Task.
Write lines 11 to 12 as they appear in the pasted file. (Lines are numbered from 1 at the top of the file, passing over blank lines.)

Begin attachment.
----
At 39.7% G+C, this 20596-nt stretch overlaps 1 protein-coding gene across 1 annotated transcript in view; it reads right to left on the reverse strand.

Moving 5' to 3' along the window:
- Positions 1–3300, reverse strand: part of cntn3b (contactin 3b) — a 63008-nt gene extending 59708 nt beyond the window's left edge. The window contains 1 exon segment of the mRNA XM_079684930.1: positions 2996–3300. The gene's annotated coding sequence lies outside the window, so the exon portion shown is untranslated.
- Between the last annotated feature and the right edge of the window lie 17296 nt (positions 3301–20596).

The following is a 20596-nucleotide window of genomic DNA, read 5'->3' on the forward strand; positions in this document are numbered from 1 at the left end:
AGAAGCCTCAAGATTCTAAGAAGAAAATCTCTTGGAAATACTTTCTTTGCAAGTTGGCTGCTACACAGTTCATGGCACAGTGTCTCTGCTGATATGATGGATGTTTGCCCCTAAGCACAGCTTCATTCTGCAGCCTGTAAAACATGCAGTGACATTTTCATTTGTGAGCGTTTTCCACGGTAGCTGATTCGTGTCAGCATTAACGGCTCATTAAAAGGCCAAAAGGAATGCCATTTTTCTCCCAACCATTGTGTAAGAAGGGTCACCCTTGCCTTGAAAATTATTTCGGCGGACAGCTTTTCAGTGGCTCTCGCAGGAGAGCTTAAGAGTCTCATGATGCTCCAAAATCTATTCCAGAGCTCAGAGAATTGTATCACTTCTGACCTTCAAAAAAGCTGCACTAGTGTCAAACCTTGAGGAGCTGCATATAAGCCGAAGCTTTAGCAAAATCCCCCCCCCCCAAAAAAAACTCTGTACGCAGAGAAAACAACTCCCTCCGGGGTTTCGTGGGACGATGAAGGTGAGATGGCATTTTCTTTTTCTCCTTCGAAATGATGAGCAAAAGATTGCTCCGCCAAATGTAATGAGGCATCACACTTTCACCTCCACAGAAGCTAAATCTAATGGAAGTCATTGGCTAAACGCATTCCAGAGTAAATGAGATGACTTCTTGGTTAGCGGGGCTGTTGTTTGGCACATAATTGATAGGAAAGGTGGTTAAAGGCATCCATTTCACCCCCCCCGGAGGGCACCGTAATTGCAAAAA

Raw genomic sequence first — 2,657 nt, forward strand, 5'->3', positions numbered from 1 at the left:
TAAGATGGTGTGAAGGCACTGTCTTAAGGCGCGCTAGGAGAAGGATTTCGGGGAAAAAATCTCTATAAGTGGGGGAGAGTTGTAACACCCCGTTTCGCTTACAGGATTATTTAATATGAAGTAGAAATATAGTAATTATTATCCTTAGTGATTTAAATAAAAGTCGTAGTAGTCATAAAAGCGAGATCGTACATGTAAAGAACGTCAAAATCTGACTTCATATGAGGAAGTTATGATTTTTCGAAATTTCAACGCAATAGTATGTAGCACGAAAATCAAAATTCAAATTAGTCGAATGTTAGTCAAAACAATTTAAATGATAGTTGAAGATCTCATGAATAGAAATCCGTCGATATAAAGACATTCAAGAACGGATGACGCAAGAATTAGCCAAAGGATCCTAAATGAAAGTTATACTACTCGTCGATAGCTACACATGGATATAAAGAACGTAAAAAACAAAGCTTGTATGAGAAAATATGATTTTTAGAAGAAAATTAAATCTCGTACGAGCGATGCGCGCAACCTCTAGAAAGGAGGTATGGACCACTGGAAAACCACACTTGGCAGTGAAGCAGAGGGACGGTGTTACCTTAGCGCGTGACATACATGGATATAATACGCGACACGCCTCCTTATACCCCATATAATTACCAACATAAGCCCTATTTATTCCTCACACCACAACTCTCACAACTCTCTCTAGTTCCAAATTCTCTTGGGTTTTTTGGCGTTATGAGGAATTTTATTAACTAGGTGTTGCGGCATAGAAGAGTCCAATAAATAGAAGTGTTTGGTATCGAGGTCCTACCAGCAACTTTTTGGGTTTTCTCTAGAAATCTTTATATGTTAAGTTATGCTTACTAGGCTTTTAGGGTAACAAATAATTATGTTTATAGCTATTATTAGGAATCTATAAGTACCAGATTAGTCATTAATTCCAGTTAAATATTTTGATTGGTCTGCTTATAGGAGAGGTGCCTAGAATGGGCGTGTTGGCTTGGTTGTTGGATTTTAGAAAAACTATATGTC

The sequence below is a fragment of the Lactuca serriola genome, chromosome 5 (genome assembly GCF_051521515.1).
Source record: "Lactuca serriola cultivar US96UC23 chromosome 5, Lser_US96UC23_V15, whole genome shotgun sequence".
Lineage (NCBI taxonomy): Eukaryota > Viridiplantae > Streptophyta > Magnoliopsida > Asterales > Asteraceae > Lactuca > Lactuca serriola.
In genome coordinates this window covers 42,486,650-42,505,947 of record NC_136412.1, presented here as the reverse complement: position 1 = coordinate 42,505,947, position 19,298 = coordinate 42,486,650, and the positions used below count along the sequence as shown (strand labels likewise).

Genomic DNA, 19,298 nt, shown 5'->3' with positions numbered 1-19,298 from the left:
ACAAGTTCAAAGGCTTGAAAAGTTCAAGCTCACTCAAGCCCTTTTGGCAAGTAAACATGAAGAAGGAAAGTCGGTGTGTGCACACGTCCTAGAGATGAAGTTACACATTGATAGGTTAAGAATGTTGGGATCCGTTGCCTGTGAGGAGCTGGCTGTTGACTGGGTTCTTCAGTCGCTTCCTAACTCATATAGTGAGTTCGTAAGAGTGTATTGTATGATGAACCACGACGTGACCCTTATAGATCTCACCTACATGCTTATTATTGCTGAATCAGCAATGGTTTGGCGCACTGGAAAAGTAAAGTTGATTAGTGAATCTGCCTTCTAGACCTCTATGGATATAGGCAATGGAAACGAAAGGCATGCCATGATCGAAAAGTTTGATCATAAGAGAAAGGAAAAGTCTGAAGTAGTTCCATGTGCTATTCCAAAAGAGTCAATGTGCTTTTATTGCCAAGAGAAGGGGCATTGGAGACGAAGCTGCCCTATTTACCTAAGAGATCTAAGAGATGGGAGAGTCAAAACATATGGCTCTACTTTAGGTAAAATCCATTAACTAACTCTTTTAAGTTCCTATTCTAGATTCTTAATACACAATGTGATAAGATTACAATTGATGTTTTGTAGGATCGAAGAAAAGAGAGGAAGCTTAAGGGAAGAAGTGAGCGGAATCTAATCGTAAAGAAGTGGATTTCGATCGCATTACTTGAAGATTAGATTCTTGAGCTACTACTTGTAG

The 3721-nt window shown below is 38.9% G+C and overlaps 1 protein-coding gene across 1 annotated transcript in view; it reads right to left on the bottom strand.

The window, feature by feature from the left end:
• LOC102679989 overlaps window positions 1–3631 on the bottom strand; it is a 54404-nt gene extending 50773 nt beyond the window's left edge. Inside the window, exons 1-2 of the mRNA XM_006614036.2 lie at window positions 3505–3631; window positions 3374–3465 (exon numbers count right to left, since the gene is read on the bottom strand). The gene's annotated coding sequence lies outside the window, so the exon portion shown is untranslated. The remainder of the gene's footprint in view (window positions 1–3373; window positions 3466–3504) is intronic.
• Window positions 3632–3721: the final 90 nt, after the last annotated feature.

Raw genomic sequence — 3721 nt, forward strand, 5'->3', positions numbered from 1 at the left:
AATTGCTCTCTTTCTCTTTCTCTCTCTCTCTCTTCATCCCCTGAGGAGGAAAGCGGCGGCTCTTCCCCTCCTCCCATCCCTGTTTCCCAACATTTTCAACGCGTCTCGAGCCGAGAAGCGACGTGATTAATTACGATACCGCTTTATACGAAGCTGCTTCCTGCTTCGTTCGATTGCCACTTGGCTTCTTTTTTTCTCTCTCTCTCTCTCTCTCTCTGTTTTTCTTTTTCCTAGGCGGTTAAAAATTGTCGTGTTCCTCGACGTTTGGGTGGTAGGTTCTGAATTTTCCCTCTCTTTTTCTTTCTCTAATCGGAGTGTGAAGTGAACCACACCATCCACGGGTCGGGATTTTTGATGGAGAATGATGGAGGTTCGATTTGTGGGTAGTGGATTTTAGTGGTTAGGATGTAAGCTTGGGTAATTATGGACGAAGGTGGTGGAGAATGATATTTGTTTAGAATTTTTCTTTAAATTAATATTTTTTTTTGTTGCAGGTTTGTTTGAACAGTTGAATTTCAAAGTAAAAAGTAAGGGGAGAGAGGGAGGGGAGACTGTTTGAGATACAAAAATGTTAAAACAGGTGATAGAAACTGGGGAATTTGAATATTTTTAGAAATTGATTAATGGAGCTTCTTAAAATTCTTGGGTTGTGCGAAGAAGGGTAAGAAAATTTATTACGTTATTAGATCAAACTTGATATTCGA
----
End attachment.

Lineage (NCBI taxonomy): Eukaryota > Viridiplantae > Streptophyta > Magnoliopsida > Asterales > Asteraceae > Lactuca > Lactuca serriola.
In genome coordinates this window covers 42,486,650-42,505,947 of record NC_136412.1, presented here as the reverse complement: position 1 = coordinate 42,505,947, position 19,298 = coordinate 42,486,650, and the positions used below count along the sequence as shown (strand labels likewise).